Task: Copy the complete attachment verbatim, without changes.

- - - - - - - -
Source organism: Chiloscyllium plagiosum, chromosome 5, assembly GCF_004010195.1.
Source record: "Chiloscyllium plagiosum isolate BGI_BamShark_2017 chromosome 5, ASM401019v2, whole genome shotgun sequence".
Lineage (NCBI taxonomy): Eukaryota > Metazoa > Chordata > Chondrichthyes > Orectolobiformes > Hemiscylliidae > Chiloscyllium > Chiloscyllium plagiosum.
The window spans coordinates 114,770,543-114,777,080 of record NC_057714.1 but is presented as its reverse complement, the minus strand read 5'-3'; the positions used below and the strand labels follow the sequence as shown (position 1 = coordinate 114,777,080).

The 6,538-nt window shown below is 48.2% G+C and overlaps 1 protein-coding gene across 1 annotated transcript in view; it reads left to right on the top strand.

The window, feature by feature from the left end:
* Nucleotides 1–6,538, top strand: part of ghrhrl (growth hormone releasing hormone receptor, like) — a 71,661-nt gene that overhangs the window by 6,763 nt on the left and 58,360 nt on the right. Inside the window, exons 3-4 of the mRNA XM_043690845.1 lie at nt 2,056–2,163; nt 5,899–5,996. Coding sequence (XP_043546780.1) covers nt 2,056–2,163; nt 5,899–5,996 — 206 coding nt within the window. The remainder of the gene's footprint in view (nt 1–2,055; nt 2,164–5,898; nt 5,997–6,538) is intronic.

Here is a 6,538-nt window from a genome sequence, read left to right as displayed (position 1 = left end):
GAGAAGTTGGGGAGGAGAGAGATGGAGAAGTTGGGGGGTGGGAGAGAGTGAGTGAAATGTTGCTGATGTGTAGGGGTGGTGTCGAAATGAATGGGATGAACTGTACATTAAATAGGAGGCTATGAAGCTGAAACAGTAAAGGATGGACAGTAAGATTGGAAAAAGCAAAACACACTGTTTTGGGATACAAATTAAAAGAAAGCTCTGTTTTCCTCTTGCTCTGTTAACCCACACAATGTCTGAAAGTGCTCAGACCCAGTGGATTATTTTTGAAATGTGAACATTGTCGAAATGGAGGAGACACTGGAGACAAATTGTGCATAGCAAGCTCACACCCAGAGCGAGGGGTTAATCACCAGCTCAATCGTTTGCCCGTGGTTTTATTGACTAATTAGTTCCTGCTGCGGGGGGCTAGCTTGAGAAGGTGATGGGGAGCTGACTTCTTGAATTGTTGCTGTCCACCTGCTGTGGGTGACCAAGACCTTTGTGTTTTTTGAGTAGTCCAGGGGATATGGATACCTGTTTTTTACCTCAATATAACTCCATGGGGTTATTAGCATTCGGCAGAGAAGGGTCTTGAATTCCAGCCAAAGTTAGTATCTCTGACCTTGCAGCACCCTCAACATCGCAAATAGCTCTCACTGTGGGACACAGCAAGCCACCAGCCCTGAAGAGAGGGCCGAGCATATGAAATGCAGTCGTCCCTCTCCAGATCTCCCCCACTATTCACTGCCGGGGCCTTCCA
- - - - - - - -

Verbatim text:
Source organism: Chiloscyllium plagiosum, chromosome 5, assembly GCF_004010195.1.
Source record: "Chiloscyllium plagiosum isolate BGI_BamShark_2017 chromosome 5, ASM401019v2, whole genome shotgun sequence".
Lineage (NCBI taxonomy): Eukaryota > Metazoa > Chordata > Chondrichthyes > Orectolobiformes > Hemiscylliidae > Chiloscyllium > Chiloscyllium plagiosum.
The window spans coordinates 114,770,543-114,777,080 of record NC_057714.1 but is presented as its reverse complement, the minus strand read 5'-3'; the positions used below and the strand labels follow the sequence as shown (position 1 = coordinate 114,777,080).

The 6,538-nt window shown below is 48.2% G+C and overlaps 1 protein-coding gene across 1 annotated transcript in view; it reads left to right on the top strand.

The window, feature by feature from the left end:
* Nucleotides 1–6,538, top strand: part of ghrhrl (growth hormone releasing hormone receptor, like) — a 71,661-nt gene that overhangs the window by 6,763 nt on the left and 58,360 nt on the right. Inside the window, exons 3-4 of the mRNA XM_043690845.1 lie at nt 2,056–2,163; nt 5,899–5,996. Coding sequence (XP_043546780.1) covers nt 2,056–2,163; nt 5,899–5,996 — 206 coding nt within the window. The remainder of the gene's footprint in view (nt 1–2,055; nt 2,164–5,898; nt 5,997–6,538) is intronic.

Here is a 6,538-nt window from a genome sequence, read left to right as displayed (position 1 = left end):
GAGAAGTTGGGGAGGAGAGAGATGGAGAAGTTGGGGGGTGGGAGAGAGTGAGTGAAATGTTGCTGATGTGTAGGGGTGGTGTCGAAATGAATGGGATGAACTGTACATTAAATAGGAGGCTATGAAGCTGAAACAGTAAAGGATGGACAGTAAGATTGGAAAAAGCAAAACACACTGTTTTGGGATACAAATTAAAAGAAAGCTCTGTTTTCCTCTTGCTCTGTTAACCCACACAATGTCTGAAAGTGCTCAGACCCAGTGGATTATTTTTGAAATGTGAACATTGTCGAAATGGAGGAGACACTGGAGACAAATTGTGCATAGCAAGCTCACACCCAGAGCGAGGGGTTAATCACCAGCTCAATCGTTTGCCCGTGGTTTTATTGACTAATTAGTTCCTGCTGCGGGGGGCTAGCTTGAGAAGGTGATGGGGAGCTGACTTCTTGAATTGTTGCTGTCCACCTGCTGTGGGTGACCAAGACCTTTGTGTTTTTTGAGTAGTCCAGGGGATATGGATACCTGTTTTTTACCTCAATATAACTCCATGGGGTTATTAGCATTCGGCAGAGAAGGGTCTTGAATTCCAGCCAAAGTTAGTATCTCTGACCTTGCAGCACCCTCAACATCGCAAATAGCTCTCACTGTGGGACACAGCAAGCCACCAGCCCTGAAGAGAGGGCCGAGCATATGAAATGCAGTCGTCCCTCTCCAGATCTCCCCCACTATTCACTGCCGGGGCCTTCCA